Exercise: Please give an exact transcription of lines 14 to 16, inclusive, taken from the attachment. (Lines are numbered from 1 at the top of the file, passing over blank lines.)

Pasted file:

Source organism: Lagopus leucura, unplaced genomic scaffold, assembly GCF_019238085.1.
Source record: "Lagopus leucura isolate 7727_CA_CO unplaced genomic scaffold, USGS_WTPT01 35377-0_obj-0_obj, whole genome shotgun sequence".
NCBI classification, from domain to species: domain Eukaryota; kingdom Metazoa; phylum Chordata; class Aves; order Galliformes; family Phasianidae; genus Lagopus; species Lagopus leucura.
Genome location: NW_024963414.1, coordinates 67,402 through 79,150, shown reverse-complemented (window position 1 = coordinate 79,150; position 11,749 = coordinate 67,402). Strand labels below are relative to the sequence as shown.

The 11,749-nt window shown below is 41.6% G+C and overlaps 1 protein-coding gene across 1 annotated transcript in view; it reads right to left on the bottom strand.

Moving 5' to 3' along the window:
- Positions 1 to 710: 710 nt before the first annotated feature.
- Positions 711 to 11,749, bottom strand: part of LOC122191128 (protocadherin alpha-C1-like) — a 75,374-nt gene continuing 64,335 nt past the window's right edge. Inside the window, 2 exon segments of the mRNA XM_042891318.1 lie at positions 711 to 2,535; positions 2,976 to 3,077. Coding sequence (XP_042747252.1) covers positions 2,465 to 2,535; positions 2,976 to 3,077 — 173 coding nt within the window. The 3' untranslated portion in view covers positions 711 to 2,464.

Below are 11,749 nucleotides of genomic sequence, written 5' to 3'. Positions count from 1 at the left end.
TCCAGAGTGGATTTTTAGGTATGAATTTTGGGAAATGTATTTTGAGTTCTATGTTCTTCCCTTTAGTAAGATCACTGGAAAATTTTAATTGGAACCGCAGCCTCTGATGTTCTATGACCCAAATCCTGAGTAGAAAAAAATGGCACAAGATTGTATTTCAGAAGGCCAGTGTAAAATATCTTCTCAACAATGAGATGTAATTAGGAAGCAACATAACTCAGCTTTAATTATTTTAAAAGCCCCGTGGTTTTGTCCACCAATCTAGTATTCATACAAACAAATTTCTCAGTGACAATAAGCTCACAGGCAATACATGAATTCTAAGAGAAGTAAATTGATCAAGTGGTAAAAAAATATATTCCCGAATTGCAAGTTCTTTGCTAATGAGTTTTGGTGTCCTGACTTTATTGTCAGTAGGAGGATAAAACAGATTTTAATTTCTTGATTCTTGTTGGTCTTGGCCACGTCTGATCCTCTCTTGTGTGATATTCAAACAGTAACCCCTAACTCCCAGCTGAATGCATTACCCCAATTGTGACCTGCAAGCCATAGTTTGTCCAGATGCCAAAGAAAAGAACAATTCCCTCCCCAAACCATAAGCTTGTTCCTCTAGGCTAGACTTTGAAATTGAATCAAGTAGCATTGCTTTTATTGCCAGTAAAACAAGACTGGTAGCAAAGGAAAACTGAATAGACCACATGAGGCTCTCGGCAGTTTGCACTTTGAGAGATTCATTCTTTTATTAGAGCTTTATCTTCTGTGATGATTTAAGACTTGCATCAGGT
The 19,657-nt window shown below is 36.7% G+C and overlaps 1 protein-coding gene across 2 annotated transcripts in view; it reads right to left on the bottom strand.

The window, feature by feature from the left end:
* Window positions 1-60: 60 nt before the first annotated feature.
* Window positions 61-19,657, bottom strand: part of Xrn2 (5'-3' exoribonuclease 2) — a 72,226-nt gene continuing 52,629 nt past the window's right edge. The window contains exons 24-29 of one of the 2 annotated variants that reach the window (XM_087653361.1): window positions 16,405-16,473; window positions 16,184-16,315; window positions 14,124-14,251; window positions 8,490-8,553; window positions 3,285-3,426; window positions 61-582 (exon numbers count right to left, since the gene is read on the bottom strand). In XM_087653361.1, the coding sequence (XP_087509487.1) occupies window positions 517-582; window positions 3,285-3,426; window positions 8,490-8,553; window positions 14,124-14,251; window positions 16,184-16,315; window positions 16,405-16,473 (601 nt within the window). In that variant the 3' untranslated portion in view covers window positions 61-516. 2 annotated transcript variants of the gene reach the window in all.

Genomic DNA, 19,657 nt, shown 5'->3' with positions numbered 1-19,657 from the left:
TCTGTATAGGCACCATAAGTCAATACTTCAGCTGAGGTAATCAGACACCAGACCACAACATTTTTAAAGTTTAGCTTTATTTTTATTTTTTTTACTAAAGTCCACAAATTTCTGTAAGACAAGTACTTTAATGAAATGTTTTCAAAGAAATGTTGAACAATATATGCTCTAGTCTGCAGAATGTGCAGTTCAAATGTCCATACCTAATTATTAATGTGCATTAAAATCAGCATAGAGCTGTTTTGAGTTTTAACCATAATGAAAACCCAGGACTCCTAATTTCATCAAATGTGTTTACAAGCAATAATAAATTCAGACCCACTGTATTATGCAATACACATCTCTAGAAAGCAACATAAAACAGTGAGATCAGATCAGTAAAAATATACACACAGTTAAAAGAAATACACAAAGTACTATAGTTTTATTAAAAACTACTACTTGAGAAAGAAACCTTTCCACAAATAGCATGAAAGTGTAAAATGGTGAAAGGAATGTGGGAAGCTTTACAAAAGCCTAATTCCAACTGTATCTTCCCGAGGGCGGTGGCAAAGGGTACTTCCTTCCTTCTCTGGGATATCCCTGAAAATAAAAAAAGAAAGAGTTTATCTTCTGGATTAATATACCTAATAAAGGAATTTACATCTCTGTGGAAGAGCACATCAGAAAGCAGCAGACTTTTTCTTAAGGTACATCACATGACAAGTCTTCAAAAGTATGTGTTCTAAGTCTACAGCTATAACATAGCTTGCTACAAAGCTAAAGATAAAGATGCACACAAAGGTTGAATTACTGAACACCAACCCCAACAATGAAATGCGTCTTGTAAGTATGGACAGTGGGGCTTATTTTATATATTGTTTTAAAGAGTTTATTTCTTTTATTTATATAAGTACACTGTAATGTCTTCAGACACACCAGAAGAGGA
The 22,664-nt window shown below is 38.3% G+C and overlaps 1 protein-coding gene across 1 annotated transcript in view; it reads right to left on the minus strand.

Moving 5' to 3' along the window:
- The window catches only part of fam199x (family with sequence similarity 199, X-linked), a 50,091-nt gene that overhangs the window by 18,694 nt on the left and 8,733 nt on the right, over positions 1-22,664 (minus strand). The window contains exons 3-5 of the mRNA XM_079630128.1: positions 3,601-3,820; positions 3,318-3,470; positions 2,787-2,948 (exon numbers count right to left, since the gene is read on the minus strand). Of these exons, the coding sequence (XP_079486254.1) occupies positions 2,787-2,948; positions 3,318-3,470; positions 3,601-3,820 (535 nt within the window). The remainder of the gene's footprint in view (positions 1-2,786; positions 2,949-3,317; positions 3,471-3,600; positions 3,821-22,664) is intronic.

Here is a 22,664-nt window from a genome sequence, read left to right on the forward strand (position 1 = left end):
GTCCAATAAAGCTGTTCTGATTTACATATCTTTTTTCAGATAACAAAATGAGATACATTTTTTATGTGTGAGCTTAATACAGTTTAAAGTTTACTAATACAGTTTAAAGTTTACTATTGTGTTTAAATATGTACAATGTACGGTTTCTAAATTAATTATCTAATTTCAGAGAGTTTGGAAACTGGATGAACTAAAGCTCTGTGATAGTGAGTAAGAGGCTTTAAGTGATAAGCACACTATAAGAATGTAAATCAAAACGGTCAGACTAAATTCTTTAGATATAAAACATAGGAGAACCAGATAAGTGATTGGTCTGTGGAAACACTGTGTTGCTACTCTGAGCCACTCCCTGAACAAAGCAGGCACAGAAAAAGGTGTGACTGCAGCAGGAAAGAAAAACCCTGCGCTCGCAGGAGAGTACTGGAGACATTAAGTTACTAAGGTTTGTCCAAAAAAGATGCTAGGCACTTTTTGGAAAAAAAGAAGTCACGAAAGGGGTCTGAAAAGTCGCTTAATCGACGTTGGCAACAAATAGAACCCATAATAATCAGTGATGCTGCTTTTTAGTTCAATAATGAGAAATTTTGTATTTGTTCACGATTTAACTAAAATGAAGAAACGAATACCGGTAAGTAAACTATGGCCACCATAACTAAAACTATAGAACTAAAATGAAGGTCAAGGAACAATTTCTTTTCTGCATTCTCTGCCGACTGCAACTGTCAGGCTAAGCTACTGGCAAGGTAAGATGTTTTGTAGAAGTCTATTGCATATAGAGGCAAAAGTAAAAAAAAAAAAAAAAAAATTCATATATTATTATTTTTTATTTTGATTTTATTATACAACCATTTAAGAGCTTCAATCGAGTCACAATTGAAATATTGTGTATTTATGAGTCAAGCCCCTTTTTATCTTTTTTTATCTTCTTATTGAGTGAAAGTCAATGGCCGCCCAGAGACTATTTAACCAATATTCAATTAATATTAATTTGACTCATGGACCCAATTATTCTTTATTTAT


* Window positions 61-19,657, bottom strand: part of Xrn2 (5'-3' exoribonuclease 2) — a 72,226-nt gene continuing 52,629 nt past the window's right edge. The window contains exons 24-29 of one of the 2 annotated variants that reach the window (XM_087653361.1): window positions 16,405-16,473; window positions 16,184-16,315; window positions 14,124-14,251; window positions 8,490-8,553; window positions 3,285-3,426; window positions 61-582 (exon numbers count right to left, since the gene is read on the bottom strand). In XM_087653361.1, the coding sequence (XP_087509487.1) occupies window positions 517-582; window positions 3,285-3,426; window positions 8,490-8,553; window positions 14,124-14,251; window positions 16,184-16,315; window positions 16,405-16,473 (601 nt within the window). In that variant the 3' untranslated portion in view covers window positions 61-516. 2 annotated transcript variants of the gene reach the window in all.

Genomic DNA, 19,657 nt, shown 5'->3' with positions numbered 1-19,657 from the left:
TCTGTATAGGCACCATAAGTCAATACTTCAGCTGAGGTAATCAGACACCAGACCACAACATTTTTAAAGTTTAGCTTTATTTTTATTTTTTTTACTAAAGTCCACAAATTTCTGTAAGACAAGTACTTTAATGAAATGTTTTCAAAGAAATGTTGAACAATATATGCTCTAGTCTGCAGAATGTGCAGTTCAAATGTCCATACCTAATTATTAATGTGCATTAAAATCAGCATAGAGCTGTTTTGAGTTTTAACCATAATGAAAACCCAGGACTCCTAATTTCATCAAATGTGTTTACAAGCAATAATAAATTCAGACCCACTGTATTATGCAATACACATCTCTAGAAAGCAACATAAAACAGTGAGATCAGATCAGTAAAAATATACACACAGTTAAAAGAAATACACAAAGTACTATAGTTTTATTAAAAACTACTACTTGAGAAAGAAACCTTTCCACAAATAGCATGAAAGTGTAAAATGGTGAAAGGAATGTGGGAAGCTTTACAAAAGCCTAATTCCAACTGTATCTTCCCGAGGGCGGTGGCAAAGGGTACTTCCTTCCTTCTCTGGGATATCCCTGAAAATAAAAAAAGAAAGAGTTTATCTTCTGGATTAATATACCTAATAAAGGAATTTACATCTCTGTGGAAGAGCACATCAGAAAGCAGCAGACTTTTTCTTAAGGTACATCACATGACAAGTCTTCAAAAGTATGTGTTCTAAGTCTACAGCTATAACATAGCTTGCTACAAAGCTAAAGATAAAGATGCACACAAAGGTTGAATTACTGAACACCAACCCCAACAATGAAATGCGTCTTGTAAGTATGGACAGTGGGGCTTATTTTATATATTGTTTTAAAGAGTTTATTTCTTTTATTTATATAAGTACACTGTAATGTCTTCAGACACACCAGAAGAGGA